Kappa Sigma’s original founding dates back to 1400 in Bologna, Italy, a city of architecture guarded by twelve gates and surrounded by soaring towers. It was then that Manuel Chrysoloras, a Greek emissary teaching at the renowned University of Bologna, formed a society with some of his students for the protection of one another against the unscrupulous governor of the city, Baldassarre Cossa. Cossa was known for sending robbers to attack and steal from foreigners. The new formed society incorporated secret signs, words, and weapons for protection from infiltration. Their ideals, formed over time and embodied in a ritual, transformed them from a group of men to a true brotherhood - the Fellowship of Kappa Sigma.

On December 10, 1869, the order of Kappa Sigma saw its first day in the United States as a result of the efforts of five students attending the University of Virginia: William Grigsby McCormick, George Miles Arnold, John Covert Boyd, Frank Courtney Nicodemus, and Edmund Law Rogers (appearing in this respective order below). These five students are known to Kappa Sigmas as “The Five Friends and Brothers.” Together they gathered in McCormick’s room at 46 East Lawn and planted the seeds of our brotherhood by binding themselves together by an oath and preserving their union with secret work. This Ritual made them brothers for life.

The Five Friends and Brothers of Kappa Sigma

William Grigsby McCormick George Miles Arnold John Covert Boyd Frank Courtney Nicodemus Edmund Law Rogers

Stephen Alonzo Jackson (left) is regarded as possibly the most important man in Kappa Sigma’s history. Through his efforts a struggling local fraternity became a strong national organization. He was the architect of our Ritual, writer of our Constitution, and was our first Worthy Grand Master.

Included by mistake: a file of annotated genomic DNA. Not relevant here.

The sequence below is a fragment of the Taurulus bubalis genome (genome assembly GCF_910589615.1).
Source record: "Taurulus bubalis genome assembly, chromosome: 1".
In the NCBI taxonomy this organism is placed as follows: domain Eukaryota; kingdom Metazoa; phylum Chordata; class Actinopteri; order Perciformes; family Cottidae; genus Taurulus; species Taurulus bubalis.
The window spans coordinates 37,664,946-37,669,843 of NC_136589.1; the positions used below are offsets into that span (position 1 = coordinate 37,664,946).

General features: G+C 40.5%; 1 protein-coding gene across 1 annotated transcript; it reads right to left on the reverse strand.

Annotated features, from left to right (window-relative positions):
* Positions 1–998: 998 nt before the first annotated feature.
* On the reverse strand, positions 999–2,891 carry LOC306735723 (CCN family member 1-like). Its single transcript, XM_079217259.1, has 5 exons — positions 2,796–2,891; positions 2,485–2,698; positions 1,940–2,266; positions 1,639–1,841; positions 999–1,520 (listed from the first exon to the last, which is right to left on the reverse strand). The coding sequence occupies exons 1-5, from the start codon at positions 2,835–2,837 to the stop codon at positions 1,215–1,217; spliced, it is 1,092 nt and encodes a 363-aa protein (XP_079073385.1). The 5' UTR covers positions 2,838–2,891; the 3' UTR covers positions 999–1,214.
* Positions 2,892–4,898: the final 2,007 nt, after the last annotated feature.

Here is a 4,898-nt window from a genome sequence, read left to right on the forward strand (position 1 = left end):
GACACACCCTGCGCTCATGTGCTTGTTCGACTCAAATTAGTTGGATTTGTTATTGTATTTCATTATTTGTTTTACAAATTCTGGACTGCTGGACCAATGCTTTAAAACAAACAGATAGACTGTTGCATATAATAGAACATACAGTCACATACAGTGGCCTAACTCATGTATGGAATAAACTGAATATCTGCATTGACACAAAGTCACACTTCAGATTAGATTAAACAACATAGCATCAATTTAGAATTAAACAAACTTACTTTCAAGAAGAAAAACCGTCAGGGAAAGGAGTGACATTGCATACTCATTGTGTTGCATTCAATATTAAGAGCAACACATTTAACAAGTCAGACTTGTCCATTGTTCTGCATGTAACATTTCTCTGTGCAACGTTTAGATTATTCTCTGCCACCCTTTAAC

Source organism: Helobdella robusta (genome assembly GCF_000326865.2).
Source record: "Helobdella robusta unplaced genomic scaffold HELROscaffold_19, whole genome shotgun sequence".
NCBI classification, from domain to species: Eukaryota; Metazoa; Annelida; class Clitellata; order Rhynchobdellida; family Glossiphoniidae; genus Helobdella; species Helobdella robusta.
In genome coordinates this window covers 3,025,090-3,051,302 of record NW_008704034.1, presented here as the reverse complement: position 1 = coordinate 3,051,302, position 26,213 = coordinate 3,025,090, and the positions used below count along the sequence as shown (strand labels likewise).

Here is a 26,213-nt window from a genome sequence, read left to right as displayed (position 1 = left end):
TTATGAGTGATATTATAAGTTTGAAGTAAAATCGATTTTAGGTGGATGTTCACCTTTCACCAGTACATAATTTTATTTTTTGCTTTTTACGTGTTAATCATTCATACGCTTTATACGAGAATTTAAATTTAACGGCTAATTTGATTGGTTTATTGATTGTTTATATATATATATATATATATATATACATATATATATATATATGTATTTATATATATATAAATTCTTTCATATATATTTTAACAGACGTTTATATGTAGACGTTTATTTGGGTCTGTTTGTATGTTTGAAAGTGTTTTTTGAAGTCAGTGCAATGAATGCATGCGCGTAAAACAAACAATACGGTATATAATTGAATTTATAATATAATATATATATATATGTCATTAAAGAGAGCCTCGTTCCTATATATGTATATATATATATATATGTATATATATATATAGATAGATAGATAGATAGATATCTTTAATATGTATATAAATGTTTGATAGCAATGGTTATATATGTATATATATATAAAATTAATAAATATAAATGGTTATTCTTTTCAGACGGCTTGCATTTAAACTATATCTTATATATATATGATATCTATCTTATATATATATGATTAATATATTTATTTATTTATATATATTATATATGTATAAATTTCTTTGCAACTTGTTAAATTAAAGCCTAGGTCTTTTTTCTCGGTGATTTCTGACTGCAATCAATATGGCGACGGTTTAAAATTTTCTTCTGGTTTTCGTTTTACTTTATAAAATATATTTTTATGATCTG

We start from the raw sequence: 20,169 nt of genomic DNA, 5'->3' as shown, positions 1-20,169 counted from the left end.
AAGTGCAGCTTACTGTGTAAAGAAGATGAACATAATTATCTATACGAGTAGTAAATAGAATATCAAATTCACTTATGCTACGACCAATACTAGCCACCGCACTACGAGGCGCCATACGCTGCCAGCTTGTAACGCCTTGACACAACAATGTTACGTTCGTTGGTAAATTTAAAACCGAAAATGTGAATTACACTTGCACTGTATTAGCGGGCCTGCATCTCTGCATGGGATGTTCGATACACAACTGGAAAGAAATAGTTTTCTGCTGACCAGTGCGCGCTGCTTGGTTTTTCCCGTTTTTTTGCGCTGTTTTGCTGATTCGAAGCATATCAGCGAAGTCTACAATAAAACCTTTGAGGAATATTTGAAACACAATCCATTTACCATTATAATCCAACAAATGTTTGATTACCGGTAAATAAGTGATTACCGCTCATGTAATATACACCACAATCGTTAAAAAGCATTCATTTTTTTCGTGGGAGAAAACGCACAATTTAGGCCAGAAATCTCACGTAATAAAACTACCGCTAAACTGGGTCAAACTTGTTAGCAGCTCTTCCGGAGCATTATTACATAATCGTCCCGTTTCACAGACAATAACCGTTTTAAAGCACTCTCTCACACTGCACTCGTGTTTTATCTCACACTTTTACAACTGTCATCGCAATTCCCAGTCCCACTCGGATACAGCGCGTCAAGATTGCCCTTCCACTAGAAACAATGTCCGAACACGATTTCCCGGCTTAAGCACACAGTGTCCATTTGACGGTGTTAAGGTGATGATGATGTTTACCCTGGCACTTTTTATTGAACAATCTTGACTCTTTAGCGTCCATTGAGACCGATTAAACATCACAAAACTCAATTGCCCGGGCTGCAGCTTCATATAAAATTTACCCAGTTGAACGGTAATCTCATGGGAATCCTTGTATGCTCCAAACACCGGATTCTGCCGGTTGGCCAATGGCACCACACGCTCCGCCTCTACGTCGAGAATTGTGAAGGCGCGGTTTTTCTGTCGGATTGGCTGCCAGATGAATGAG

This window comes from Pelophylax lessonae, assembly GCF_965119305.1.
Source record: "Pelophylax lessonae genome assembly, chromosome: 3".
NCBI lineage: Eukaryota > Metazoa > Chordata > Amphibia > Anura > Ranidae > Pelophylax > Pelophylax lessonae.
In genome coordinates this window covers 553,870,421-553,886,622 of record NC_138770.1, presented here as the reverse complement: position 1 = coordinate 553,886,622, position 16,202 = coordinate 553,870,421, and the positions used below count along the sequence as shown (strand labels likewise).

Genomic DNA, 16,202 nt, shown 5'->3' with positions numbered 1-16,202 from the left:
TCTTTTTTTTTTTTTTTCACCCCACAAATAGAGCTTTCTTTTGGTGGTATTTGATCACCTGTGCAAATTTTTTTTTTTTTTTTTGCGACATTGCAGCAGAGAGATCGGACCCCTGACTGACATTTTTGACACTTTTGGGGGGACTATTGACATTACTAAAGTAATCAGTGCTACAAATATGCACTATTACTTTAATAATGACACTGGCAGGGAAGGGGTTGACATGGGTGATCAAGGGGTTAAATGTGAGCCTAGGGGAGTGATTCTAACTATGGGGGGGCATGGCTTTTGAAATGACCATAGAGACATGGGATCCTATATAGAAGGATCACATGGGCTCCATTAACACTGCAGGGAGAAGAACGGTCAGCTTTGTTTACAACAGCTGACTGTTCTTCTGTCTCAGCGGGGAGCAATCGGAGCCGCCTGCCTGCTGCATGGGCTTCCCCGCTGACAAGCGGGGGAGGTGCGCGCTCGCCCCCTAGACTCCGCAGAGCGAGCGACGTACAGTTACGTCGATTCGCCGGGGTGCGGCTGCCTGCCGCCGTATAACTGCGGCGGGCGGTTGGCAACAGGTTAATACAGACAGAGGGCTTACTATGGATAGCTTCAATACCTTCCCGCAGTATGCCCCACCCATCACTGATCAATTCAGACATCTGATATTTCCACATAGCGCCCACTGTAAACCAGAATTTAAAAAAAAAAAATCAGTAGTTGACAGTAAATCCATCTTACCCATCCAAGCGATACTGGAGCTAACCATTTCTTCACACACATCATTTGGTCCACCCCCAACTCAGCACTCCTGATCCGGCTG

Local History of Delta-Delta

In 1999 several men began talking outside a campus organization meeting about the current state of fraternities at the University of Florida. They were all discontent with the impressions they received. They wanted fraternities to stand for something more, to return to what the idea of brotherhood that founders of these organizations had established more than one hundred years ago when hazing did not exist and when the idea of a pledge period was foreign. They wanted to REDEFINE THE STANDARD; to hold themselves and all other fraternities on this campus to a higher bar.

That vision, to stand as a lighthouse on this campus, took a big step on Febrauary 2, 2001 when the official pledge ceremony of the Delta-Delta colony of the Kappa Sigma Fraternity took place in the Reitz Union. The men went through a colony development program to prove that they met the standards of the national headquarters. This included performing community service events, fundraising, several workshops on time management, date rape, responsible drinking, and more.

After less than 9 months as a colony, the gentlemen of Delta-Delta had fulfilled all of the requirements given to them by Kappa Sigma Headquarters and initiated 48 members into the Founding Father class on October 20, 2001.

Since then, our efforts to redefine the fraternity standard have been recognized by the UF administration, sororities, fraternities, and independent students. In 2003 and 2006 we were honored with the Buddy McKay award for best overall fraternity. Our philanthropic efforts exceed those of most fraternities. We have raised more than $50,000 in the last four years for Children’s Miracle Network and have won a handful of sorority events.

Our goal was to develop the men who enter our organization as brothers, leaders, scholars, contributors to their community, and as sociable gentlemen. We are realizing that goal more and more with every pledge class.

Of course, there is more to Kappa Sigma history than what’s mentioned above. For a more extensive look into our local and national history, click here. You can also check out the national Kappa Sigma website for more.

Star and Crescent

In addition to guidance provided by the four pillars of Kappa Sigma, Fellowship, Leadership, Scholarship, and Service, each and every Kappa Sigma strives to live by the high standards symbolized by the Star and Crescent.